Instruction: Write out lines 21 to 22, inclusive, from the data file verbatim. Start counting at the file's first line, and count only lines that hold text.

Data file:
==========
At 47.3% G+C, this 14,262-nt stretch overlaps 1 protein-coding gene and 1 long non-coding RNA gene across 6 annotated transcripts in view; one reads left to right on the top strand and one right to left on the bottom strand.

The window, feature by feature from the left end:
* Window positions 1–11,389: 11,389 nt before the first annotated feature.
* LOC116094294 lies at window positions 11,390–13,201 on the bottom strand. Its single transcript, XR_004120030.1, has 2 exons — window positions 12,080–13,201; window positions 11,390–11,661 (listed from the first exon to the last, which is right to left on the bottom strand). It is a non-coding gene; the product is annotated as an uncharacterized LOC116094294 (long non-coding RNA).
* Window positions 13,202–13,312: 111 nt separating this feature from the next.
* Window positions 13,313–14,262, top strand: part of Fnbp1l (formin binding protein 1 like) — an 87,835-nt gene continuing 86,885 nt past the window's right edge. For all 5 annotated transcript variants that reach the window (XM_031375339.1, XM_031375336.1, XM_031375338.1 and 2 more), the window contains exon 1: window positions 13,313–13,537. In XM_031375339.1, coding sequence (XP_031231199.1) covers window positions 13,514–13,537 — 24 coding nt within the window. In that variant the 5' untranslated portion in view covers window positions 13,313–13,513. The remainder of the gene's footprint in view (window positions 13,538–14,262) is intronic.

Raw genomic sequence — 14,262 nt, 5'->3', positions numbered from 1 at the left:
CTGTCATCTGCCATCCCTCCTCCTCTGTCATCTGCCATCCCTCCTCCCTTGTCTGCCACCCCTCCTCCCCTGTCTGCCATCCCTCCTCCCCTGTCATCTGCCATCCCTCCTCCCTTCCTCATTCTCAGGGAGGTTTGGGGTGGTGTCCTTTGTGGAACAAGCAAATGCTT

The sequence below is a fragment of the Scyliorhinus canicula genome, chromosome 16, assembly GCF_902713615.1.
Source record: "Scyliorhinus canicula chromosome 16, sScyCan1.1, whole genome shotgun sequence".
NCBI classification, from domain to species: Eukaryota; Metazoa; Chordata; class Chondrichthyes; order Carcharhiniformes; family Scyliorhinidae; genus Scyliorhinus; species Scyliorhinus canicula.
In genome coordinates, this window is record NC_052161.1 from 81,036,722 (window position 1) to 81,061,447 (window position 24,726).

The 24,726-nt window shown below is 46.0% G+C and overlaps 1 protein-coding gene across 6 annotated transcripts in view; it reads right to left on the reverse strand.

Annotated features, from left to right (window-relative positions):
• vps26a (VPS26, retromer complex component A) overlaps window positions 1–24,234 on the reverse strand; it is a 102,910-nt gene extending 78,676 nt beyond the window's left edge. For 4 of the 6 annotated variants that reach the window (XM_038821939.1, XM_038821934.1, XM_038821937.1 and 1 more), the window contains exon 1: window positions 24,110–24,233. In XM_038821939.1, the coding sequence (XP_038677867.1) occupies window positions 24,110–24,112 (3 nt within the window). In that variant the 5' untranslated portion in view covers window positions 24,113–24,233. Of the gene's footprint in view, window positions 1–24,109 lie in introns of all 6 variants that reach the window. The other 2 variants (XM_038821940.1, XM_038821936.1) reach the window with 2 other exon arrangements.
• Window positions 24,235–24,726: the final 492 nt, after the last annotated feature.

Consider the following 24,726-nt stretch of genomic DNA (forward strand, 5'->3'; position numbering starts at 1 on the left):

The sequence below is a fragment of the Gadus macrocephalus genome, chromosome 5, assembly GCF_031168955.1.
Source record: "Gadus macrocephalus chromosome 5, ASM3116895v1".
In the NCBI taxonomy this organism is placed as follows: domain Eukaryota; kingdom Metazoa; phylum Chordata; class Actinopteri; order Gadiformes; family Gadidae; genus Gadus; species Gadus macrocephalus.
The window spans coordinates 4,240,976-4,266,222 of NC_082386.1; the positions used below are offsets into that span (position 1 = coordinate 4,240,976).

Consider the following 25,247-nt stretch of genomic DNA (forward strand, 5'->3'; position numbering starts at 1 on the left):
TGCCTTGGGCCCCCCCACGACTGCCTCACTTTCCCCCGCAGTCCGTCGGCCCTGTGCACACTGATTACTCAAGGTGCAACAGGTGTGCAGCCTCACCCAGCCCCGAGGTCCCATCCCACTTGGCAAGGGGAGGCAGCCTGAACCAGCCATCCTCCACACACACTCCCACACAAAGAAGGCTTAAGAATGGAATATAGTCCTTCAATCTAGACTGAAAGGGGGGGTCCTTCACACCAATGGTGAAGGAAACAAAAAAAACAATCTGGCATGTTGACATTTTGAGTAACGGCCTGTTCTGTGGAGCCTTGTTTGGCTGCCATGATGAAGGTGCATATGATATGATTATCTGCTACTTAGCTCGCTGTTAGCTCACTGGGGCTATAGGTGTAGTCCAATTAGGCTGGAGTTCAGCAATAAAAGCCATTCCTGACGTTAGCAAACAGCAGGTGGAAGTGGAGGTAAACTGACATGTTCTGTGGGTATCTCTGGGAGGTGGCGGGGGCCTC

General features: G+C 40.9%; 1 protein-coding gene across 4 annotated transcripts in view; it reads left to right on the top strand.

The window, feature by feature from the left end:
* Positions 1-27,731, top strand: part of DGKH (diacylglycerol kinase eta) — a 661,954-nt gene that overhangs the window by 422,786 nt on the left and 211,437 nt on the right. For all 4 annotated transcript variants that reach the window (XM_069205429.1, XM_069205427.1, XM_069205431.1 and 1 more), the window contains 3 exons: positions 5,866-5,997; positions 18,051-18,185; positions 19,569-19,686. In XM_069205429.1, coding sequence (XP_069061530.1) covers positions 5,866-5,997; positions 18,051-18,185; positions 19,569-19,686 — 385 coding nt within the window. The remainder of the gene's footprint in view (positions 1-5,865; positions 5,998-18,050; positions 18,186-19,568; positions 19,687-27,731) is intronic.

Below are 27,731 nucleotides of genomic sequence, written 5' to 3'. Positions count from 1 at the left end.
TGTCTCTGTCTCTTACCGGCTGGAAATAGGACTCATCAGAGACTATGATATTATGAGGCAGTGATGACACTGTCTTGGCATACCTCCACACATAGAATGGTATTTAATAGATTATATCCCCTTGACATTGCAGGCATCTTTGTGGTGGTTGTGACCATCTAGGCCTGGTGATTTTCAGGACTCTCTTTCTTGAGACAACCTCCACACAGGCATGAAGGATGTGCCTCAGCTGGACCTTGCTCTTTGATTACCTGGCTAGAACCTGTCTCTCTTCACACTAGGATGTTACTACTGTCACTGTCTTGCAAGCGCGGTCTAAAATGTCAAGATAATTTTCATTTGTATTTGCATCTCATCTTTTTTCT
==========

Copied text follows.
The window spans coordinates 4,240,976-4,266,222 of NC_082386.1; the positions used below are offsets into that span (position 1 = coordinate 4,240,976).

Consider the following 25,247-nt stretch of genomic DNA (forward strand, 5'->3'; position numbering starts at 1 on the left):